The 8 Most Inspiring TED Talks for Architects and Designers


TED's mission statement says, "We believe passionately in the power of ideas to change attitudes, lives and ultimately, the world. So we're building here a clearinghouse that offers free knowledge and inspiration from the world's most inspired thinkers, and also a community of curious souls to engage with ideas and each other.

Since June 2006 the talks have been offered for free viewing online, under an Attribution-NonCommercial-NoDerivs

Creative Commons license, through  As of April 2014, over 1,700 talks are freely available on the website.

Here are our top eight most inspirational TED talks for architects or for anyone with a passion for the built environment industry.
1. Frank Gehry – “My Days as a Young Rebel”, 1990

Frank Gehry is one of the world's most influential architects, his innovative work with landmark sites like the Walt Disney Concert Hall and the Guggenheim Museum in Bilbao are evidence enough. His collaboration with artists shows his extended vision away from his comfort zone – to designing watches, teapots and a line of jewellery.

Why you should listen –

Taking us on a trip down memory lane, architect Frank Gehry reveals his early work before he was an industry name. From his house in Venice Beach to the American Center in Paris that was under construction at the time, Frank solidifies his reputation as a legend of architecture.
 2. Liz Diller – “The Blur Building and Other Tech-Empowered Architecture”, 2007

Liz Diller’s brainy take on the essence of buildings are refreshing and rebellious. Her firm, Diller, Scofidio & Renfro – take brainy building and art installations that seem to outshine the regularity of their co-designers. From a mid-lake rotunda made of fog to a gallery that destroys itself with a robotic drill, Liz’s talent is obvious.

Why you should listen –

Liz Diller presents some of her most offbeat work, from theatre and design to master planning. In the context of architecture as a special effects machine, Liz challenges the supposed conventions of space. Her firms continuous search for an “architecture of nothingness” aims to produce moments and places that will remain in our memory, forcing deeper thought.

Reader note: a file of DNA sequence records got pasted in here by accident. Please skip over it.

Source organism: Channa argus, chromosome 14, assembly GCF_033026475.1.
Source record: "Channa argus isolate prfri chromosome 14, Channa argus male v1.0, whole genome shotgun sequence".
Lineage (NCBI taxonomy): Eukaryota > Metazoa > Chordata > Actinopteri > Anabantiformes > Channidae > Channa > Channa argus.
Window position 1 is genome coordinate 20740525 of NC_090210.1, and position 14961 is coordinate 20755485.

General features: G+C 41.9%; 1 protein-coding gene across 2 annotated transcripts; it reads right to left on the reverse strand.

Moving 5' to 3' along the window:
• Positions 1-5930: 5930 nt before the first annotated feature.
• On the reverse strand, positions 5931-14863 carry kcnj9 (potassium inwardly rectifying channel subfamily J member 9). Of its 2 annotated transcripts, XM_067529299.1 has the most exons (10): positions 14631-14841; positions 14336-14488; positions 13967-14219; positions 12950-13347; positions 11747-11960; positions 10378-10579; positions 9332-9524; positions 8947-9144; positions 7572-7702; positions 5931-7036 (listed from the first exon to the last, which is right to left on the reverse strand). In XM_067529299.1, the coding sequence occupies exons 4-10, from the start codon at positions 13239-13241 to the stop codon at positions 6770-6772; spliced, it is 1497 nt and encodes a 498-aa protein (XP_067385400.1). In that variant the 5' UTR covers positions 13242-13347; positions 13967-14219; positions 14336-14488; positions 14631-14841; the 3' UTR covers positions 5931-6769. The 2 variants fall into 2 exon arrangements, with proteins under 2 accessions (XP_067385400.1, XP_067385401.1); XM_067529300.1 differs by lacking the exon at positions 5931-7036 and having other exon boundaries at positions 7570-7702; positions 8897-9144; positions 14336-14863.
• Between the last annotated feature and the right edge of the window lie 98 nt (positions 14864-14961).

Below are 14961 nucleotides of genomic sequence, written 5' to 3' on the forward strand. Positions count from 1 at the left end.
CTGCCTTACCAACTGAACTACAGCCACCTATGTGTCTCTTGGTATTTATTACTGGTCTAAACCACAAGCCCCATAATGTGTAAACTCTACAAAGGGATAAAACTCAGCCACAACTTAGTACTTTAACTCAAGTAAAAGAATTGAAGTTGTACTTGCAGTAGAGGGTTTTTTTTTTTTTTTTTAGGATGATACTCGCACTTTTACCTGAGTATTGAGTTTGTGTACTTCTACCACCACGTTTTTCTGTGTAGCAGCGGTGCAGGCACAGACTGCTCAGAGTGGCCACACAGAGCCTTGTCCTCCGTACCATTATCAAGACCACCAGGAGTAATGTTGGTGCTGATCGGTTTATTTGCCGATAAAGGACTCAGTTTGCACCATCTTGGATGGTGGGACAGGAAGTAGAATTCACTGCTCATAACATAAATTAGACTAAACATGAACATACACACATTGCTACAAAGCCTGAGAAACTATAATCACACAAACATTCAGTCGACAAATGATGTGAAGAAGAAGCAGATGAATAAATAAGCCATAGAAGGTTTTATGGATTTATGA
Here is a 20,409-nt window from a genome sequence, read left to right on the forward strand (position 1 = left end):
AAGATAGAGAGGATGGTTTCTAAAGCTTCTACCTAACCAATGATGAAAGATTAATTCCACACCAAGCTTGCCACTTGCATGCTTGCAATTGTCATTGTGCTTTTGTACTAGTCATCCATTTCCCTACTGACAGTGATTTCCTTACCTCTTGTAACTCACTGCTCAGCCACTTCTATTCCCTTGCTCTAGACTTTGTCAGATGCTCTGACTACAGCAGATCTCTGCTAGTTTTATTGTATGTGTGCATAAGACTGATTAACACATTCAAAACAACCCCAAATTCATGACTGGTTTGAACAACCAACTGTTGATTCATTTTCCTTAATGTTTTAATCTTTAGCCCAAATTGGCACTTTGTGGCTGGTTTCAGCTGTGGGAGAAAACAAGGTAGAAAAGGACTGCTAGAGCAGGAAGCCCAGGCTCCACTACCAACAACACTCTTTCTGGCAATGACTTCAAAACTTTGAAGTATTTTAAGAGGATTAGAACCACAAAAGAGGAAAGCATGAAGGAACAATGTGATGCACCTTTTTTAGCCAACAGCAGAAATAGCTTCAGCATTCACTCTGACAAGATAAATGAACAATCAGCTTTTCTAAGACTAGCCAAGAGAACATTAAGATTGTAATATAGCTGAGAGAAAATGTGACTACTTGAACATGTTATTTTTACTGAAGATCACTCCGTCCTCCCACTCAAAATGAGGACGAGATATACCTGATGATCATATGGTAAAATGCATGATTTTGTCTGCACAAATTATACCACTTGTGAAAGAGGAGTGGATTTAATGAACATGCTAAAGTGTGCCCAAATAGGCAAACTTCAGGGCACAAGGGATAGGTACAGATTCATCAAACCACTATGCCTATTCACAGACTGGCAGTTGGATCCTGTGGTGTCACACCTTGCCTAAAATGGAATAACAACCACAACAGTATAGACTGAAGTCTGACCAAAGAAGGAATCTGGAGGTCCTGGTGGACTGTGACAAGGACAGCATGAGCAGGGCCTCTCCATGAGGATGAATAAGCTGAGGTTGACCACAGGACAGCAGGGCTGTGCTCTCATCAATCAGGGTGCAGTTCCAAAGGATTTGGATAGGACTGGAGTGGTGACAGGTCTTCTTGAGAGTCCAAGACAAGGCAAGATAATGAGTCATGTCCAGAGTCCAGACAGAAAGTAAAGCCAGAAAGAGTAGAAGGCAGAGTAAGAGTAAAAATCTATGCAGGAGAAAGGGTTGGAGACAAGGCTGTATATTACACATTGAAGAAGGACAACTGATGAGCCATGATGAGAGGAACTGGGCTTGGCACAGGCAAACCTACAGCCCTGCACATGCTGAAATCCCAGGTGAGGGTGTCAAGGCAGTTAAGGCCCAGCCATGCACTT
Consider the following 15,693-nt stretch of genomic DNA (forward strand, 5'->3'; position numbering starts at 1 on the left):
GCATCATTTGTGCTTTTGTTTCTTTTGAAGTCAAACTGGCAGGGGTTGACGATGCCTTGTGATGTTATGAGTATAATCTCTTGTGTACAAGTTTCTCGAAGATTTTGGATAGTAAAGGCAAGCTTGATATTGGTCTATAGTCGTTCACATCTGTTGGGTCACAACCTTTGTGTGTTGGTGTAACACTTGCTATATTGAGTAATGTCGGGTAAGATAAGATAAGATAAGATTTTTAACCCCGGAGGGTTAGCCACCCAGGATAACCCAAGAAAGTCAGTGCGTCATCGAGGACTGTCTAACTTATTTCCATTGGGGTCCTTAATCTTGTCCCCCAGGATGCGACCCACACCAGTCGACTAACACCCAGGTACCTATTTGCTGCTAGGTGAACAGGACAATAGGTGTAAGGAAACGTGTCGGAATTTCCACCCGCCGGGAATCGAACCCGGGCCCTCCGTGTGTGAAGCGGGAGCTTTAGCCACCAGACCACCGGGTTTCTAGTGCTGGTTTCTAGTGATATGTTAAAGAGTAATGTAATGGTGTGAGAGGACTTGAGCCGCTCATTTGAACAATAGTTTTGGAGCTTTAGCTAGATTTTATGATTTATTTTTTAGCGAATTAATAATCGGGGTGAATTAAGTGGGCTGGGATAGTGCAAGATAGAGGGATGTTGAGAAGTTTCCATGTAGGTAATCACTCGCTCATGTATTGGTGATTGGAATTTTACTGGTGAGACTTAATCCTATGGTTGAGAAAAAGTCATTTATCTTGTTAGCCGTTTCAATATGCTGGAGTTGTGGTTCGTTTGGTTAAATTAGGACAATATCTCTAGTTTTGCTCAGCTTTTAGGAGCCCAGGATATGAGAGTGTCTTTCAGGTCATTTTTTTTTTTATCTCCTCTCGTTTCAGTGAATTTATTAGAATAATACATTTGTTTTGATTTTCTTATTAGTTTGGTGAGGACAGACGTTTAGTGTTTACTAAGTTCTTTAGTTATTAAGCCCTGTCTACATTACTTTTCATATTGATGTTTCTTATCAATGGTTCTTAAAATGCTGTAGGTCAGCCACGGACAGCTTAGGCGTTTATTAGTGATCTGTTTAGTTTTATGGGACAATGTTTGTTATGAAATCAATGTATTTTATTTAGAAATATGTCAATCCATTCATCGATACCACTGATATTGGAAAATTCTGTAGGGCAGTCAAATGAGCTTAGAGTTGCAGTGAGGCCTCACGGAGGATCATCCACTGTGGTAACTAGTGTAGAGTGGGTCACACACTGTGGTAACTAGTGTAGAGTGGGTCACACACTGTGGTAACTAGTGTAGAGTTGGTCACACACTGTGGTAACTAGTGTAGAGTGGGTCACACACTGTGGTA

3. David Byrne – “How Architecture Helped Music Evolve”, 2010

Since the break-up of Talking Heads in 1991, David Byrne has made a sustainable career as a solo artist, working in film and music and becoming an active supporter of cycling. Known for his intellectualism, Byrne has given numerous lectures on variable topics – from Carl Jung to the ways in which venue and context shape artistic creation.

Why you should listen –

The talk explains how architectural factors weigh in to the production of music and performance. He explains that different kinds of music are made for different spaces. With a witty rapport, he traces the history of music between Mozart, Scott Joplin, and punk, and observes their relationship against both the acoustics of the rooms in which they were played and the media players that were in use. 
 4. Joshua Prince-Ramus – “Building A Theater That Remakes Itself”, 2009

The face of contemporary culture, Joshua Prince-Ramus is currently best known as the architect of the Seattle Central Library. Prince-Ramus was the founding partner of OMA New York – the American affiliate of the office for Metropolitan Architecture (OMA) in the Netherlands – and served as its Principal until he renamed the firm REX in 2006.

Why you should listen –

Prince-Ramus explains the concept of challenging boundaries of design through re-engineering of the process and reaping the benefits. He talks through his re-creation of the local Wyly Theater as a giant “theatrical machine” that reconfigures itself at the touch of a button.